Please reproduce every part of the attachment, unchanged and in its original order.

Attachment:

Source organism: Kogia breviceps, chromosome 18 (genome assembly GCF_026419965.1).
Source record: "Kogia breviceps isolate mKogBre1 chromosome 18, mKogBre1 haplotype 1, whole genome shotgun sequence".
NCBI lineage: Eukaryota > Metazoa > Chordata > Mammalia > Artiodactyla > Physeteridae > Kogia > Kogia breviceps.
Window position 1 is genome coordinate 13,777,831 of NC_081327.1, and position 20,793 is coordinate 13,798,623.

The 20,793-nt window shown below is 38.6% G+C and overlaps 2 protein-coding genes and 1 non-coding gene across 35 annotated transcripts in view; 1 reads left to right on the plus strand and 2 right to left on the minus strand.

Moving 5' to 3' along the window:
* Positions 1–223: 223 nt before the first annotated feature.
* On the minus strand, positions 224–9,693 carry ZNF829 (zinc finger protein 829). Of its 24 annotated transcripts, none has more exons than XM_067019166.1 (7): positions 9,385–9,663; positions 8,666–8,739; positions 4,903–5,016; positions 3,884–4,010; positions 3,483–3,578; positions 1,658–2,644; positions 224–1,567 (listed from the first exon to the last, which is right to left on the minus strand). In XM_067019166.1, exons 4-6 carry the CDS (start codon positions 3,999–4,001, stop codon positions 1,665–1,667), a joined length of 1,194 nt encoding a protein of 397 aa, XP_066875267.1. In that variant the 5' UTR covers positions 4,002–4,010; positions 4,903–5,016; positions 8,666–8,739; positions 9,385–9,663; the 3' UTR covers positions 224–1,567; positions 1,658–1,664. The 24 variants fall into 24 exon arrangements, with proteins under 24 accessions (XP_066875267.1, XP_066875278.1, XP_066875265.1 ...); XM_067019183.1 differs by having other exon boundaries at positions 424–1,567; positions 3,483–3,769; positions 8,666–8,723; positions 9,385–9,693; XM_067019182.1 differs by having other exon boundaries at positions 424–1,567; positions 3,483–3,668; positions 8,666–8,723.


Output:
Source organism: Kogia breviceps, chromosome 18 (genome assembly GCF_026419965.1).
Source record: "Kogia breviceps isolate mKogBre1 chromosome 18, mKogBre1 haplotype 1, whole genome shotgun sequence".
NCBI lineage: Eukaryota > Metazoa > Chordata > Mammalia > Artiodactyla > Physeteridae > Kogia > Kogia breviceps.
Window position 1 is genome coordinate 13,777,831 of NC_081327.1, and position 20,793 is coordinate 13,798,623.

The 20,793-nt window shown below is 38.6% G+C and overlaps 2 protein-coding genes and 1 non-coding gene across 35 annotated transcripts in view; 1 reads left to right on the plus strand and 2 right to left on the minus strand.

Moving 5' to 3' along the window:
* Positions 1–223: 223 nt before the first annotated feature.
* On the minus strand, positions 224–9,693 carry ZNF829 (zinc finger protein 829). Of its 24 annotated transcripts, none has more exons than XM_067019166.1 (7): positions 9,385–9,663; positions 8,666–8,739; positions 4,903–5,016; positions 3,884–4,010; positions 3,483–3,578; positions 1,658–2,644; positions 224–1,567 (listed from the first exon to the last, which is right to left on the minus strand). In XM_067019166.1, exons 4-6 carry the CDS (start codon positions 3,999–4,001, stop codon positions 1,665–1,667), a joined length of 1,194 nt encoding a protein of 397 aa, XP_066875267.1. In that variant the 5' UTR covers positions 4,002–4,010; positions 4,903–5,016; positions 8,666–8,739; positions 9,385–9,663; the 3' UTR covers positions 224–1,567; positions 1,658–1,664. The 24 variants fall into 24 exon arrangements, with proteins under 24 accessions (XP_066875267.1, XP_066875278.1, XP_066875265.1 ...); XM_067019183.1 differs by having other exon boundaries at positions 424–1,567; positions 3,483–3,769; positions 8,666–8,723; positions 9,385–9,693; XM_067019182.1 differs by having other exon boundaries at positions 424–1,567; positions 3,483–3,668; positions 8,666–8,723.